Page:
Six Flags Times Square = Cultural dilution

In his March 10 article entitled “A Broadway Makeover for ‘Priscilla’ Queens,” New York Times writer Patrick Healy reports on the new musical, Priscilla, Queen of the Desert, and its journey to the Broadway stage.  You can read his article here:  And if you didn’t know, this musical is based on the 1994 movie, featuring two drag queens and a transsexual.

As you might imagine from the title, Mr. Healy spends a significant amount of space in the article highlighting the many changes made by Broadway producers (including Bette Midler) “for the highly competitive market of commercial Broadway.”  Throughout the article, Healy uses words and phrases that repeatedly illustrate the underlying intention of the producers: to sell more tickets by making the play more palatable for middle American audience members who travel great distances to “Six Flags Times Square” to “ride” the newest thrill musical.

Here are some examples of his language and the language of his interviewees, named as such when necessary, along with my response in italics:

“…a musical about two drag queens and a transsexual on a road trip didn’t need extra raciness or profanity” – a paraphrase of Bette Midler (JS: I wonder what Bette’s friend Barry Manilow thinks about this.)

“…it’s not quite as down and dirty, not as in your face so much that you might pull back.” – Bette Midler (JS: Since when did Bette Midler care about something being too down and dirty?)

“But this is also an era when Broadway productions with gay themes are packaged as family shows, so much so that the casual observer might not have realized that the main characters…were gay lovers.”  (JS: I don’t even know how to respond to this statement.)

“At the same time much of the main advertising has been as comely as possible, featuring the beautiful women—actual women—who play the divas, supporting characters who deliver some of the songs.  Mr. Phillips [the show’s director] said he opted against extensive marketing with images of the three male leads in drag because ‘drag is incredibly difficult to photograph.’”  (JS: Since when is drag difficult to photograph?  The marketing for Hairspray featured images of Edna Turnblad. Such a copout here.)

“’The most ridiculous [safe change] was the insistence that Tick look like an American-style leading man, a romantic lead, masculine, less gay, in order to get more bums in the seats.’” – Tim Chappel, costume designer for the show(JS: Amen.  Well…)

“…accommodations did not stem from prudishness.” – paraphrase of Garry McQuinn, a lead producer(JS: The lady doth protest too much, methinks.)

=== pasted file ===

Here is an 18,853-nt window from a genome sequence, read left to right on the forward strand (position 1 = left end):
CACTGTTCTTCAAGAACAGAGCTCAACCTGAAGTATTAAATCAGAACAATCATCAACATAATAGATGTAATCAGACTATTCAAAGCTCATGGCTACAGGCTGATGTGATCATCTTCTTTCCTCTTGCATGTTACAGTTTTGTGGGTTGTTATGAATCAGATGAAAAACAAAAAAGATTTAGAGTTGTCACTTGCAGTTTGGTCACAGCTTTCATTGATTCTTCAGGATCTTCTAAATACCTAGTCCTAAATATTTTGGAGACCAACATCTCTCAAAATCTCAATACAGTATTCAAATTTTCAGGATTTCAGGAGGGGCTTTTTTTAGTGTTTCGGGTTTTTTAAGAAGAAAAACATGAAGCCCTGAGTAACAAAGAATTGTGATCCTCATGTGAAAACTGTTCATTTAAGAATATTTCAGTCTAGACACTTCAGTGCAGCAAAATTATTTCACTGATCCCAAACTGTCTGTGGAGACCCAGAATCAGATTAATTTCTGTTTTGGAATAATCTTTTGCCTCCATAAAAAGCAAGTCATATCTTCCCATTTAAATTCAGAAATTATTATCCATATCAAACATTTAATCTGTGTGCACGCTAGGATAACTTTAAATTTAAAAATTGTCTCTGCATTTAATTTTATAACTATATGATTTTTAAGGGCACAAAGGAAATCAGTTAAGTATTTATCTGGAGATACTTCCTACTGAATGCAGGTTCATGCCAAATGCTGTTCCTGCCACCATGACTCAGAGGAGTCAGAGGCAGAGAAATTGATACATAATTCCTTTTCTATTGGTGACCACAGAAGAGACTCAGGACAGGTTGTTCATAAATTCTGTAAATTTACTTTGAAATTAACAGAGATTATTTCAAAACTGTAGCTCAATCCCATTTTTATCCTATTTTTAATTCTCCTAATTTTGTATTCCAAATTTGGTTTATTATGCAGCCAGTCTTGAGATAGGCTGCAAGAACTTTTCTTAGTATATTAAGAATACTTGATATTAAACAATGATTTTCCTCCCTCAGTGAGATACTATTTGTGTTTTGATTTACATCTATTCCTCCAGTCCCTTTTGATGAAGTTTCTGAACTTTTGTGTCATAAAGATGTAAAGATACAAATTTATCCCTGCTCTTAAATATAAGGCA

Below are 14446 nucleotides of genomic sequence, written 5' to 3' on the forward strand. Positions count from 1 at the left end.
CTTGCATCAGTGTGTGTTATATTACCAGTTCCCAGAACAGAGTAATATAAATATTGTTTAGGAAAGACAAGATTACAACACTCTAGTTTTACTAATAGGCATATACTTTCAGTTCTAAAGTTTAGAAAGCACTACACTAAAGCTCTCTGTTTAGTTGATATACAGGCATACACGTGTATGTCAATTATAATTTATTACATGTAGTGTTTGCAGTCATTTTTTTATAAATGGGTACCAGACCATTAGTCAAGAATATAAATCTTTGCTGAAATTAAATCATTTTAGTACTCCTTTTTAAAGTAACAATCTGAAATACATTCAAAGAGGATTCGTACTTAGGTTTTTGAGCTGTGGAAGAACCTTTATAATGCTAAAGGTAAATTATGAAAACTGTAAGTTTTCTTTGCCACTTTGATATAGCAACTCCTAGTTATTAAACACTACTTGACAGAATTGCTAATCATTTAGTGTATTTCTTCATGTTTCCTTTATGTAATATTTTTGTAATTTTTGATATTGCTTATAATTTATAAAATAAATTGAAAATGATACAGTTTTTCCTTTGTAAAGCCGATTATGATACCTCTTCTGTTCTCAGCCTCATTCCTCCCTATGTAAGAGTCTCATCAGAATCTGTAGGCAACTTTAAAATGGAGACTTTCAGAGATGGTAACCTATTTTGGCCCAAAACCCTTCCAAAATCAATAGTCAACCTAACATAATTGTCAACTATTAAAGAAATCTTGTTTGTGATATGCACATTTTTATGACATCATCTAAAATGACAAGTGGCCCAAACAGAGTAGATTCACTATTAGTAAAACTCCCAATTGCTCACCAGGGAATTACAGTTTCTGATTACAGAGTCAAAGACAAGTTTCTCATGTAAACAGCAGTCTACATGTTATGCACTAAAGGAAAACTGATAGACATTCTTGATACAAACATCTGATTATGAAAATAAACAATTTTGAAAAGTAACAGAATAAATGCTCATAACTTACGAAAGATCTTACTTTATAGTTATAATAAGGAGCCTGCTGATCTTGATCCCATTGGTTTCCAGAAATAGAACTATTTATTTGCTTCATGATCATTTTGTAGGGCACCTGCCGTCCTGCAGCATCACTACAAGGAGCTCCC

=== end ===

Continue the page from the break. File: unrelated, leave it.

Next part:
“We’re responding to a certain sensibility in New York that if you do X, you’ll sell more tickets.” – Garry McQuinn(JS: a very heteronormative sensibility that perpetuates the idea that a group of people should be “tolerated.”)

“…a major payoff of the current version is its impact on heterosexual men in the audience, who have been known to shed some tears as Tick and Benji sing ‘You Were Always on My Mind’ to each other in the finale.”  –paraphrase of Allan Scott, co-writer of the script(JS: Is this meant to make me feel better?  How is making straight men cry a “major payoff”?)

“All along we’ve wanted the audience to go away with a greater appreciation for tolerance and a greater appreciation for family.” – Allan Scott

As I read this article, these were the statements that got me a little worked up.  I particularly have trouble being “tolerated” as a gay man.  I appreciate not getting the crap kicked out of me, but being “tolerated” automatically implies a “less than” status that I refuse to be assigned.

I have not seen this new show yet, but Mr. Healy’s article makes me less inclined to rush out and buy a ticket.  It’s fantastic that a show is about to open on Broadway with all of these sexual identities and gender expressions represented, and I appreciate that the producers and creators want audiences to see a family at the heart of the show’s plot.  However, it sounds like they’ve messed with the very DNA of the story in order to sell seats.  It’s the age-old struggle to make back the investment and subsequently turn a profit.  I just wish that people would stop diluting culture to make a buck.  Or if they do dilute it, don’t proclaim that nothing’s lost and that the Kool Aide’s at full strength.  I’m tired of being watered down.

Do you think they cut the ping pong ball moment?